The recommendation is the result of findings from one of the world's largest population-based studies on psychological distress in heart disease patients. It has established that men and women with heart disease in the USA suffer from higher than normal levels of distress yet only a third have been seen by mental health professionals.
The research published in EHJ an official journal of the European Society of Cardiology is by Dr Amy Ferketich, Assistant Professor in the Division of Epidemiology and Biostatistics at the Ohio State University School of Public Health in Columbus, USA and Dr Philip Binkley, Professor of Medicine at The Ohio State University Department of Internal Medicine and Division of Cardiovascular Medicine.
The researchers took data from the 2002 National Health Interview Survey (NHIS) as their starting point. This survey conducted annually by the National Center for Health Statistics and the Centers for Disease Control and Prevention is the primary source of information on health and illness in the USA and is representative of all US households.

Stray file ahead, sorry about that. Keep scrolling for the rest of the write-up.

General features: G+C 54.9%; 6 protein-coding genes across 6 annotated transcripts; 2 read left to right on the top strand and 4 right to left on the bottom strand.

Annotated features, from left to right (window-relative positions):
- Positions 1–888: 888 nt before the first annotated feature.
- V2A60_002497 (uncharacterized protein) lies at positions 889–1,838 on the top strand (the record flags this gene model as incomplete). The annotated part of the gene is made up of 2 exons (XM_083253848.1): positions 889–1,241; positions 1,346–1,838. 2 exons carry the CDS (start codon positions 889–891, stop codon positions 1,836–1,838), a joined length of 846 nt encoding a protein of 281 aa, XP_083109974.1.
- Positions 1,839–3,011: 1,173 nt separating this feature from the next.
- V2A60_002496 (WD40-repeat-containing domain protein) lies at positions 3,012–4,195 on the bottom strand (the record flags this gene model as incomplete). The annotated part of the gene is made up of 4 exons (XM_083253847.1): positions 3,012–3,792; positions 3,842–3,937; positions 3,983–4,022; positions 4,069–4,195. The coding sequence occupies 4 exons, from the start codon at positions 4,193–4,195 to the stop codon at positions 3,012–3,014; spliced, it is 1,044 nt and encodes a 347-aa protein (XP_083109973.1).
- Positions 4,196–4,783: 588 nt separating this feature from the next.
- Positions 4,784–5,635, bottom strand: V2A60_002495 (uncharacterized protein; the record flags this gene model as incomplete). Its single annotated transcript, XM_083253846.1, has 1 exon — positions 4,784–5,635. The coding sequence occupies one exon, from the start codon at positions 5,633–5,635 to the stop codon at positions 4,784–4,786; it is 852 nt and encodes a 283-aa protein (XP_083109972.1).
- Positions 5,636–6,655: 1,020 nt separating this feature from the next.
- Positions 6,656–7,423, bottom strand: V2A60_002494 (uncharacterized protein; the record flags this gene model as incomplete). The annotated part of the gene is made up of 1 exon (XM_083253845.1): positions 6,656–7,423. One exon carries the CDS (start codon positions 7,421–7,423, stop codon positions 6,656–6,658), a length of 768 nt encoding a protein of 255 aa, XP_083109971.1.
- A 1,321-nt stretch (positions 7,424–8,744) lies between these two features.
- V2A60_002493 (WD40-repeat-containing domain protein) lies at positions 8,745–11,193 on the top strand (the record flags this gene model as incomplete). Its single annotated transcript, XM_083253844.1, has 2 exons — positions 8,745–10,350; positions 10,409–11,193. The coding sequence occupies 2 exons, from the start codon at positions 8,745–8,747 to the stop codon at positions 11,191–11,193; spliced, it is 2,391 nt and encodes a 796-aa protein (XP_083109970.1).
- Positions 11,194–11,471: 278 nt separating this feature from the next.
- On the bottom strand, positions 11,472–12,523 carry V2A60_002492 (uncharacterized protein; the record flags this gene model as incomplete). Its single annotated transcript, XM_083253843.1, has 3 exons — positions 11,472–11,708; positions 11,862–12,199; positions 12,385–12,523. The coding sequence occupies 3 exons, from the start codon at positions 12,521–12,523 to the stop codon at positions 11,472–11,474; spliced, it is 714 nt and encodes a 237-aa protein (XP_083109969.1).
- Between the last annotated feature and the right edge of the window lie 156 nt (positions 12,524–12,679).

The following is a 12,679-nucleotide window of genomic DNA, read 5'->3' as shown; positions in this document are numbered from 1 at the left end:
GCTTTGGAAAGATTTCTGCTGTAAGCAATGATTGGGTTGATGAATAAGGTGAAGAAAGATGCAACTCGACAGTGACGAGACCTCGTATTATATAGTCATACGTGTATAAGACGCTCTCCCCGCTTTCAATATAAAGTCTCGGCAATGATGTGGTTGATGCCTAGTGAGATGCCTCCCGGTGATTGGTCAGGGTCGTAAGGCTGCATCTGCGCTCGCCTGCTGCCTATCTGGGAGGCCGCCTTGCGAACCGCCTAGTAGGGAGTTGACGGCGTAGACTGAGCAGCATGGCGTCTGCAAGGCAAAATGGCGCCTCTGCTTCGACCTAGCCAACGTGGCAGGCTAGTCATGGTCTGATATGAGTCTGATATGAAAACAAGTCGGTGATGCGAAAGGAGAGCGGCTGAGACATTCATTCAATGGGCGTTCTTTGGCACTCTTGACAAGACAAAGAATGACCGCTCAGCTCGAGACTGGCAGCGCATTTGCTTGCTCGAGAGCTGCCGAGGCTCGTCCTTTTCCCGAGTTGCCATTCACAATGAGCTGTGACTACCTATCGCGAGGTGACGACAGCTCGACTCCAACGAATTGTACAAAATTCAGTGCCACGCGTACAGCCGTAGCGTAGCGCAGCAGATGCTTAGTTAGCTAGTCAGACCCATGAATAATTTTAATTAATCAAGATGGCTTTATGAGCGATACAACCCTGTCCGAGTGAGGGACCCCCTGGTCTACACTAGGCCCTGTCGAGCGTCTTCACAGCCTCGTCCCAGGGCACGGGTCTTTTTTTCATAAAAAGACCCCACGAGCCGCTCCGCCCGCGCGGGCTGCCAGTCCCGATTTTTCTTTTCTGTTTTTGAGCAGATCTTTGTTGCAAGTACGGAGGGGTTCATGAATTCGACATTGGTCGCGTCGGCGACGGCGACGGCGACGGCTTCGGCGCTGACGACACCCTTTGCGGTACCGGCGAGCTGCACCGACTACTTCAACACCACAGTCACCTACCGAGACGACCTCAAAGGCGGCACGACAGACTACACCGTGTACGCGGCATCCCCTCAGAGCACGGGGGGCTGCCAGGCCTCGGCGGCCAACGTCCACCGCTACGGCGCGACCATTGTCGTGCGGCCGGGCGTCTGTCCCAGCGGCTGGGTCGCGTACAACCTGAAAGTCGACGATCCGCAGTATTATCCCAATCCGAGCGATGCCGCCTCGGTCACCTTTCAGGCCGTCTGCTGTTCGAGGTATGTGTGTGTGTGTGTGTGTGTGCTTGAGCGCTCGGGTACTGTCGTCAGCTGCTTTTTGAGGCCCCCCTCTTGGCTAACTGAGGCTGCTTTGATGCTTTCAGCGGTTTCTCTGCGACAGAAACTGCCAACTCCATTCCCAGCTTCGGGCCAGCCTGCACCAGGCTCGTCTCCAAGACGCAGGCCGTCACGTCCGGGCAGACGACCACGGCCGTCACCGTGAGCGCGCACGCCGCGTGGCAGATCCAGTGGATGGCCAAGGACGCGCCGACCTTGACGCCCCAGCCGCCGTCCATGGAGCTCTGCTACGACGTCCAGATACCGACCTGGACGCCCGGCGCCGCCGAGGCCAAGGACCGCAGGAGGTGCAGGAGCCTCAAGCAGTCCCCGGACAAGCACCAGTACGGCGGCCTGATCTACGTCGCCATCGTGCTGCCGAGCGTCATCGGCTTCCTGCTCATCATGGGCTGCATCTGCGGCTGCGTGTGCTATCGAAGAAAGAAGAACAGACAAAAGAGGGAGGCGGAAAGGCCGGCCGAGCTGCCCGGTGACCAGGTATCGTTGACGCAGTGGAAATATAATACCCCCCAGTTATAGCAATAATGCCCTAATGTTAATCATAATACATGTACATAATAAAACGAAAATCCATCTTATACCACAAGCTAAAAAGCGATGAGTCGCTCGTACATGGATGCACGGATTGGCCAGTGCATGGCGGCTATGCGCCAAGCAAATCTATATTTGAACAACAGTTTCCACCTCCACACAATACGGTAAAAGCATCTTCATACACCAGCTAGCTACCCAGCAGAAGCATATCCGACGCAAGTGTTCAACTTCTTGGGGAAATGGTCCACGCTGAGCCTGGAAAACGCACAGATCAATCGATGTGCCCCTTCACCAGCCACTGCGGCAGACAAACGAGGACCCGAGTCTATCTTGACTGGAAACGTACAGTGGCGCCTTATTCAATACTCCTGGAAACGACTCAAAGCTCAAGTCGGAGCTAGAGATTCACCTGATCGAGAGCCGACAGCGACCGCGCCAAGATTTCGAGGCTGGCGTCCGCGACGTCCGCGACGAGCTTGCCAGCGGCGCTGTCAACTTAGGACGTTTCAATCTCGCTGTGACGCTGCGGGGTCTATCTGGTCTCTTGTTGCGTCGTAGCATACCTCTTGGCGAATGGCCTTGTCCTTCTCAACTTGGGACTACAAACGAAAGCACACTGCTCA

They analysed data on 17,541 men and women over 40 in the survey who had self-reported different forms of heart disease, including coronary heart disease (CHD), myocardial infarction (MI) and congestive heart failure (CHF). A questionnaire called K6 assessed the presence and level of psychological distress to establish whether a higher proportion of the study group experienced distress compared with the estimated prevalence among the healthy population, and if so, whether having more than one cardiovascular condition added to the levels of distress. Of the total, 644 patients scored high enough to be c
Contact: Margaret Willson
European Society of Cardiology